Venture capital has a vital role to play in de-risking climate technologies, which can help bring costs down, accelerate adoption rates and transform markets to enable a decarbonized future. Any hope of addressing the climate crisis requires helping entrepreneurs to mitigate technology risks and scale their innovations quickly and cost-effectively.

Metalenz PolarEyes upgrades digital sensing with polarized light

Tech sees differently, and can fuse multiple types of data we can’t even perceive: lidar, IR, ultrasonic, and so on. Metalenz, maker of highly compact “2D” cameras for advanced sensing, hopes to bring polarized light into the mix for security and safety with its PolarEyes tech.

Polarization isn’t a quality of light that’s often paid much attention. It has to do with the orientation of the photon’s movement as it waves its way through the air, and generally you can get the info you need from light without checking its polarization. But that doesn’t mean it’s useless.

“Polarization generally gets thrown out, but it really can tell you something about what the objects you’re looking at are made out of. And it can find contrast that normal cameras can’t see,” said Metalenz co-founder and CEO Rob Devlin. “In healthcare, it’s been used historically to tell whether a cell is cancerous or not — the color and intensity don’t change in the visible light, but looking at polarization it works.”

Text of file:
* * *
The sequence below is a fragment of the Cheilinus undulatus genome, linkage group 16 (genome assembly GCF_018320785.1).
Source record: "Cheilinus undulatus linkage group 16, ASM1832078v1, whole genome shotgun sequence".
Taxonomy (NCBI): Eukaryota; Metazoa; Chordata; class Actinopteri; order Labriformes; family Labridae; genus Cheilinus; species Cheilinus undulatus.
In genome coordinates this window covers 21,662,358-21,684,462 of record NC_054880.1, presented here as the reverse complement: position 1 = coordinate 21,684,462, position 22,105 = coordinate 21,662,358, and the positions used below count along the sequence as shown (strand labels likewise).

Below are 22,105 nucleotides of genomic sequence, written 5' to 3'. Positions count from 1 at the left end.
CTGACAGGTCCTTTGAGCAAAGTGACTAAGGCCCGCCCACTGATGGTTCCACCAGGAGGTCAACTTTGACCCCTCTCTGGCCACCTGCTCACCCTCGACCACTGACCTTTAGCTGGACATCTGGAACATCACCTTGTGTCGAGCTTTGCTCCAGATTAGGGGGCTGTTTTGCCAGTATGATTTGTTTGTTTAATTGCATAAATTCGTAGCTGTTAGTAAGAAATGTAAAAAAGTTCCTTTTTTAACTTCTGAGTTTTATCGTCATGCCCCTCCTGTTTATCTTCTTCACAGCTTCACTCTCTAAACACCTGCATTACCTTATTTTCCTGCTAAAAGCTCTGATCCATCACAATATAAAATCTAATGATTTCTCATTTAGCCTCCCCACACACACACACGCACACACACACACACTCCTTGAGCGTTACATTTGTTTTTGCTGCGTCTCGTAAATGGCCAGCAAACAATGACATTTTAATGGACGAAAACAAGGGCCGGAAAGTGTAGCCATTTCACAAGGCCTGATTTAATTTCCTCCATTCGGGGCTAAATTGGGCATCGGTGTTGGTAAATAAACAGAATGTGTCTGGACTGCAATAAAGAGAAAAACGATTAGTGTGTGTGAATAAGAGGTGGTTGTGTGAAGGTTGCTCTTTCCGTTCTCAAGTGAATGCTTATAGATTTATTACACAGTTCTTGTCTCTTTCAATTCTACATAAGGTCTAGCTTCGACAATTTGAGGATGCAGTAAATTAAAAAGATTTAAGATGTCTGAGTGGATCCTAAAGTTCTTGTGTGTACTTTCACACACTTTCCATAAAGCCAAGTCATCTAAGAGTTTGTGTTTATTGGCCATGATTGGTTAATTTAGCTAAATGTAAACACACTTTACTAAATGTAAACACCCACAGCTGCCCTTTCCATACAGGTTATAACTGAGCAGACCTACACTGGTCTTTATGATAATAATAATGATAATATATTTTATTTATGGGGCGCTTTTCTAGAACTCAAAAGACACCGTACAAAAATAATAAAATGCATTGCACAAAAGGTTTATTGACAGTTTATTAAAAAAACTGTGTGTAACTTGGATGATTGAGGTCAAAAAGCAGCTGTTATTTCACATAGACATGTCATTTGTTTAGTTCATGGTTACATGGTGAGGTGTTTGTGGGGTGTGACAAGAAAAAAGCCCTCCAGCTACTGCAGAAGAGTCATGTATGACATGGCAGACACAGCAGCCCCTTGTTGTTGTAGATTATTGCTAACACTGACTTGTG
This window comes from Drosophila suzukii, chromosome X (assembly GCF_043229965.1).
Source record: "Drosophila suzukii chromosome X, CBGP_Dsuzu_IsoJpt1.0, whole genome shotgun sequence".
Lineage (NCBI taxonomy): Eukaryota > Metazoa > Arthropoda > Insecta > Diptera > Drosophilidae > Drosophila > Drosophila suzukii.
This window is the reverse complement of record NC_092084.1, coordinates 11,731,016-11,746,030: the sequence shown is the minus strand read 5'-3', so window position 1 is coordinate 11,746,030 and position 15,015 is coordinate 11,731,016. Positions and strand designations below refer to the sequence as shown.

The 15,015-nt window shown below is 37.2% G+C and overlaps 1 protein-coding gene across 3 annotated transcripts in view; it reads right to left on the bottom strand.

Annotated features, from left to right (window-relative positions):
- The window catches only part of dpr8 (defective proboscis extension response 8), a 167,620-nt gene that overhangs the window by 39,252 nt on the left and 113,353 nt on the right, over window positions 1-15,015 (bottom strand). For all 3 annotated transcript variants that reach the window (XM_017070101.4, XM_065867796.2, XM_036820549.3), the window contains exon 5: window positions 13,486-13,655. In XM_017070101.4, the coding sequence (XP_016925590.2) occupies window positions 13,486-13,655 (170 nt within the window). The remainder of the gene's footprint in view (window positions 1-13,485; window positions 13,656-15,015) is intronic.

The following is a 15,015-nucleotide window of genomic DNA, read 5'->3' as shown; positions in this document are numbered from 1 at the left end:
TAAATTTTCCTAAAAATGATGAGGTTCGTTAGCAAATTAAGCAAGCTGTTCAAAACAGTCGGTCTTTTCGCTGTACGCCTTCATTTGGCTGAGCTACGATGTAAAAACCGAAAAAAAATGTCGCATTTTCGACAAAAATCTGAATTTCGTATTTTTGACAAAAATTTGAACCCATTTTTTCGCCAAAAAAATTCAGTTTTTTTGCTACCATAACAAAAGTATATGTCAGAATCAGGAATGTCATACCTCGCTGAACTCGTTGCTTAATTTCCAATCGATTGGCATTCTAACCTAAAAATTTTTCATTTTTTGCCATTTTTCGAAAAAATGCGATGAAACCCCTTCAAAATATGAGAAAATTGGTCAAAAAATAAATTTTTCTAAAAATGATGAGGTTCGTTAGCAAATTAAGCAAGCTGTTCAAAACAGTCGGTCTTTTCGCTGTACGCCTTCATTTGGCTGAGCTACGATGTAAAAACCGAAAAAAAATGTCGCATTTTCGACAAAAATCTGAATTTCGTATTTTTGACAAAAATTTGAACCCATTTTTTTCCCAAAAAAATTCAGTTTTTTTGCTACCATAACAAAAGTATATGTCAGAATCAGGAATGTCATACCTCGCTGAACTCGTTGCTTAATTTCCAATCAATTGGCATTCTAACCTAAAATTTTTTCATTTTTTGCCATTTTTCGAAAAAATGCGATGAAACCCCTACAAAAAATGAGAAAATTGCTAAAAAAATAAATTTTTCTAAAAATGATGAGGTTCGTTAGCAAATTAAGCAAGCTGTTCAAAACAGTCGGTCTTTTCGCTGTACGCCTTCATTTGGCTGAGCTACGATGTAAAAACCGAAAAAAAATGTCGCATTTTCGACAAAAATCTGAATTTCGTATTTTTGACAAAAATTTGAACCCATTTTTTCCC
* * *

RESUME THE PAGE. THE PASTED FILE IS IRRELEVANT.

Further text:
But polarized light cameras are pretty much only found in medical or industrial settings where their specific qualities are needed, and therefore the devices that do it are fantastically expensive and rather large. Not the kind of thing you would want clipped to the top of your laptop screen, even if you could afford the six figure price.

The advance Metalenz made when I wrote about them last year was reliably and inexpensively manufacturing the complex micro-scale 3D optical features to make a tiny but effective camera on a chip. These devices, Devlin said, are currently coming to market as part of an industrial 3D sensing module, partly in partnership with STMicroelectronics. But the polarization thing has more consumer-relevant applications.